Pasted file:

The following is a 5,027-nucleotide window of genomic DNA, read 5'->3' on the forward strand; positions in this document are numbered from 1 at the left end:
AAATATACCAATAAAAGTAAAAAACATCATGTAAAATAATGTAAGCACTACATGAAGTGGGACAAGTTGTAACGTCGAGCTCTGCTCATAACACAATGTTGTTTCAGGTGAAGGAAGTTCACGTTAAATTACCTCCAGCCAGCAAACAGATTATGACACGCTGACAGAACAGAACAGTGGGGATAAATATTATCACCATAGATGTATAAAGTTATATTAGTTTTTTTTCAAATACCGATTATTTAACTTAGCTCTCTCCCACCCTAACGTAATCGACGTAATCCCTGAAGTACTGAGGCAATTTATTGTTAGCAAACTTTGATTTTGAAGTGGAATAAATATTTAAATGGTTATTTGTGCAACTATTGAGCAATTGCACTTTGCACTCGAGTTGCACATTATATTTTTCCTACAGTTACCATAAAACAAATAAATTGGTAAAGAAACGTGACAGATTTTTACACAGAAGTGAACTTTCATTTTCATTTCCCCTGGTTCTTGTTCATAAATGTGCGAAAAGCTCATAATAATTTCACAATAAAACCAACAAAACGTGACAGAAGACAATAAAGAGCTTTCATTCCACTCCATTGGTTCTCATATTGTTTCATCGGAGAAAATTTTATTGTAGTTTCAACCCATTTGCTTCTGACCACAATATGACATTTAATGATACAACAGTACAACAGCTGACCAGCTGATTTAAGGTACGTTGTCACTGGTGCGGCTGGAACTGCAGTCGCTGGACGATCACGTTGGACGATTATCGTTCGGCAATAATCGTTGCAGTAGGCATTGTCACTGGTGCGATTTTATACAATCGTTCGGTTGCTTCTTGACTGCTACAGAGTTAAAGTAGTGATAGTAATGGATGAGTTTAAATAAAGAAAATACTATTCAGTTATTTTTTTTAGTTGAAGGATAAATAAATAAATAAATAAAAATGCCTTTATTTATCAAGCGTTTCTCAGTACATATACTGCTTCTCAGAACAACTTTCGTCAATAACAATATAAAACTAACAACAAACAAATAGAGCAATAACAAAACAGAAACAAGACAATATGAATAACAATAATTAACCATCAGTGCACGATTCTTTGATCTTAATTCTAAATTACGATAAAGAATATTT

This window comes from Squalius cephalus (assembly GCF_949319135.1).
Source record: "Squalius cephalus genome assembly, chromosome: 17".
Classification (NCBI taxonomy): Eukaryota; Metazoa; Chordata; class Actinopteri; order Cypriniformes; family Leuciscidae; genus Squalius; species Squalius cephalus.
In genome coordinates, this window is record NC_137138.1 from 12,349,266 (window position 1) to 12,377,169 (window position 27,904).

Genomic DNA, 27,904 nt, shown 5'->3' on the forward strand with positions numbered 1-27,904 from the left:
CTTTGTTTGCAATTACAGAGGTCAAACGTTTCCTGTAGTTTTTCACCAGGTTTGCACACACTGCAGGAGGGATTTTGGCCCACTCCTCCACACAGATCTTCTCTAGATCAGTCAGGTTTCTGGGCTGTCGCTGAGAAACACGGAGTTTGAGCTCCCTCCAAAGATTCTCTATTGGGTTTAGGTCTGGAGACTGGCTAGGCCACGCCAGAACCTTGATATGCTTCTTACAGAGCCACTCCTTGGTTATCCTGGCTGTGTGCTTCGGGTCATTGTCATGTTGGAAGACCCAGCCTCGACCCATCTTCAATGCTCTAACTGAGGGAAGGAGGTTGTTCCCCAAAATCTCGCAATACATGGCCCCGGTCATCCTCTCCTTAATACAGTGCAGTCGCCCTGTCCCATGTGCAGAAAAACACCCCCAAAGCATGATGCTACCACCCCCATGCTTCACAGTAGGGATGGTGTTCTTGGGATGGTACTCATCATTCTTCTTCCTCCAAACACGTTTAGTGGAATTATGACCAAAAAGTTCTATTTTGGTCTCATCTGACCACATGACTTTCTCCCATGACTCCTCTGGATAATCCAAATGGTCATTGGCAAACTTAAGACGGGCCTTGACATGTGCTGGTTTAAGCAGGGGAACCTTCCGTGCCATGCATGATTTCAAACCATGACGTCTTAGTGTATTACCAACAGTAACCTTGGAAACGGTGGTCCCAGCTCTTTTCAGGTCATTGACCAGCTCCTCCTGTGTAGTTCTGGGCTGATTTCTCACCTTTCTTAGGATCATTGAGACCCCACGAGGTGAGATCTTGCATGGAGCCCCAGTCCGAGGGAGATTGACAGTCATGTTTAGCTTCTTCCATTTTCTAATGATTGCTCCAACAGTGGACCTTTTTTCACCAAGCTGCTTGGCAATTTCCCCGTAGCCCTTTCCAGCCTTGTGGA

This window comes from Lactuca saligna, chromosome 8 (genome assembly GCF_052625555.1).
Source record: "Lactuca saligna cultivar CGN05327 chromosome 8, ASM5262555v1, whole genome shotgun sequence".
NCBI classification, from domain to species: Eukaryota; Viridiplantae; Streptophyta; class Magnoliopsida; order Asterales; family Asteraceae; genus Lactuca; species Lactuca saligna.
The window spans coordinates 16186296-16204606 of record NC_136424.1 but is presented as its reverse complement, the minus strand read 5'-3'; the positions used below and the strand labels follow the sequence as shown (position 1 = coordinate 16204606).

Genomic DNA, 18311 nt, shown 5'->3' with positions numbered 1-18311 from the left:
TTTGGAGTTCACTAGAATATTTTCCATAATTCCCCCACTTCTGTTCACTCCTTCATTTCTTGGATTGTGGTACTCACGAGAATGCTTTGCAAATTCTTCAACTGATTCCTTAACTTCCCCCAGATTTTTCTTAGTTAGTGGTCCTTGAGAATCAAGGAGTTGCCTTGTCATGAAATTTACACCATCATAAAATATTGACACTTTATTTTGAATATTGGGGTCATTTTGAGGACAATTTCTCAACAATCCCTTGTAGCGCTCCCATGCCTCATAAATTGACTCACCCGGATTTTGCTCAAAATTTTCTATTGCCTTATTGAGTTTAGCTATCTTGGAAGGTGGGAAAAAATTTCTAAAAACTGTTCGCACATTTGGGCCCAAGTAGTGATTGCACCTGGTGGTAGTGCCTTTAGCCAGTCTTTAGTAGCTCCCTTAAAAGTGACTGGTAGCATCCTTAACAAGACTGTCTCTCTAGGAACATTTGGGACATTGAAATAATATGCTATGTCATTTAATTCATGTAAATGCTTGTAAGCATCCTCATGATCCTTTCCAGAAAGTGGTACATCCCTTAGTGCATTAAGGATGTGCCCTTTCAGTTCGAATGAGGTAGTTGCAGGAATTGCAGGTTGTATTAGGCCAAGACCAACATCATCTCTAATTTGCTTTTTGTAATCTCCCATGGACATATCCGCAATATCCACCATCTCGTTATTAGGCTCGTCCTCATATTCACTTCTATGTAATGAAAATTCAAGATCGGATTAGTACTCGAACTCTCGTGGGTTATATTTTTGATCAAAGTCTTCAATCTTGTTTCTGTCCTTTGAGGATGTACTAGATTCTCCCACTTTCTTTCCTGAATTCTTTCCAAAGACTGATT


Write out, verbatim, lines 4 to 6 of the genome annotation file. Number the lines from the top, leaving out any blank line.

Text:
Source record: "Squalius cephalus genome assembly, chromosome: 17".
Classification (NCBI taxonomy): Eukaryota; Metazoa; Chordata; class Actinopteri; order Cypriniformes; family Leuciscidae; genus Squalius; species Squalius cephalus.
In genome coordinates, this window is record NC_137138.1 from 12,349,266 (window position 1) to 12,377,169 (window position 27,904).